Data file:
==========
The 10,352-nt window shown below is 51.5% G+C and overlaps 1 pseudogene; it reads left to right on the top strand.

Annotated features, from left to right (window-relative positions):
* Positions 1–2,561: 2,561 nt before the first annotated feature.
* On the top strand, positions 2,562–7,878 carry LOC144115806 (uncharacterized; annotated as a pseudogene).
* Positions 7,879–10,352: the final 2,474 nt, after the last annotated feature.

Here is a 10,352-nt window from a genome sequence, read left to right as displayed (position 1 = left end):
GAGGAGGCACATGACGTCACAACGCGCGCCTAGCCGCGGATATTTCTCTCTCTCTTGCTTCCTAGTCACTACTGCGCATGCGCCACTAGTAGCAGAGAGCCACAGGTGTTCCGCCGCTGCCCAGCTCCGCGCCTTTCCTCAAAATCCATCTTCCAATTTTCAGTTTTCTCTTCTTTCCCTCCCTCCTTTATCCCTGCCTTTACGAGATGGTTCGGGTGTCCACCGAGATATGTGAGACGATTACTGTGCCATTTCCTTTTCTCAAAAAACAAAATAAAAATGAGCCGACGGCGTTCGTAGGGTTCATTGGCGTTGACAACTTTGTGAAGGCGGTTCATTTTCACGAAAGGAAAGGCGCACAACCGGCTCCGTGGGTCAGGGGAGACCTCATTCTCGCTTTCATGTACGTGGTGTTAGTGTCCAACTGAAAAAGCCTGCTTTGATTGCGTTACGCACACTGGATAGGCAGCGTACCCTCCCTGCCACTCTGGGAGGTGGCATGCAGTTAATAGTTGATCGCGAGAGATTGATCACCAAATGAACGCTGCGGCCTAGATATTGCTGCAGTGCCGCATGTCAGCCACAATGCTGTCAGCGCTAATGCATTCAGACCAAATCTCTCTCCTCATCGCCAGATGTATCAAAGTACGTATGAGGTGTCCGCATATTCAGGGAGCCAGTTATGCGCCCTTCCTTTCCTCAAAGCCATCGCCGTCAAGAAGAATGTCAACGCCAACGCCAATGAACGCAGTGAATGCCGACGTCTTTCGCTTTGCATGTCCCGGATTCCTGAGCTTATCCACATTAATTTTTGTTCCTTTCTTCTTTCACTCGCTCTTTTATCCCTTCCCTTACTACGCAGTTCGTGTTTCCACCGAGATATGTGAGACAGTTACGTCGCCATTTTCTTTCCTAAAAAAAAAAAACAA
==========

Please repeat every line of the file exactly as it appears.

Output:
The 10,352-nt window shown below is 51.5% G+C and overlaps 1 pseudogene; it reads left to right on the top strand.

Annotated features, from left to right (window-relative positions):
* Positions 1–2,561: 2,561 nt before the first annotated feature.
* On the top strand, positions 2,562–7,878 carry LOC144115806 (uncharacterized; annotated as a pseudogene).
* Positions 7,879–10,352: the final 2,474 nt, after the last annotated feature.

Here is a 10,352-nt window from a genome sequence, read left to right as displayed (position 1 = left end):
GAGGAGGCACATGACGTCACAACGCGCGCCTAGCCGCGGATATTTCTCTCTCTCTTGCTTCCTAGTCACTACTGCGCATGCGCCACTAGTAGCAGAGAGCCACAGGTGTTCCGCCGCTGCCCAGCTCCGCGCCTTTCCTCAAAATCCATCTTCCAATTTTCAGTTTTCTCTTCTTTCCCTCCCTCCTTTATCCCTGCCTTTACGAGATGGTTCGGGTGTCCACCGAGATATGTGAGACGATTACTGTGCCATTTCCTTTTCTCAAAAAACAAAATAAAAATGAGCCGACGGCGTTCGTAGGGTTCATTGGCGTTGACAACTTTGTGAAGGCGGTTCATTTTCACGAAAGGAAAGGCGCACAACCGGCTCCGTGGGTCAGGGGAGACCTCATTCTCGCTTTCATGTACGTGGTGTTAGTGTCCAACTGAAAAAGCCTGCTTTGATTGCGTTACGCACACTGGATAGGCAGCGTACCCTCCCTGCCACTCTGGGAGGTGGCATGCAGTTAATAGTTGATCGCGAGAGATTGATCACCAAATGAACGCTGCGGCCTAGATATTGCTGCAGTGCCGCATGTCAGCCACAATGCTGTCAGCGCTAATGCATTCAGACCAAATCTCTCTCCTCATCGCCAGATGTATCAAAGTACGTATGAGGTGTCCGCATATTCAGGGAGCCAGTTATGCGCCCTTCCTTTCCTCAAAGCCATCGCCGTCAAGAAGAATGTCAACGCCAACGCCAATGAACGCAGTGAATGCCGACGTCTTTCGCTTTGCATGTCCCGGATTCCTGAGCTTATCCACATTAATTTTTGTTCCTTTCTTCTTTCACTCGCTCTTTTATCCCTTCCCTTACTACGCAGTTCGTGTTTCCACCGAGATATGTGAGACAGTTACGTCGCCATTTTCTTTCCTAAAAAAAAAAAACAA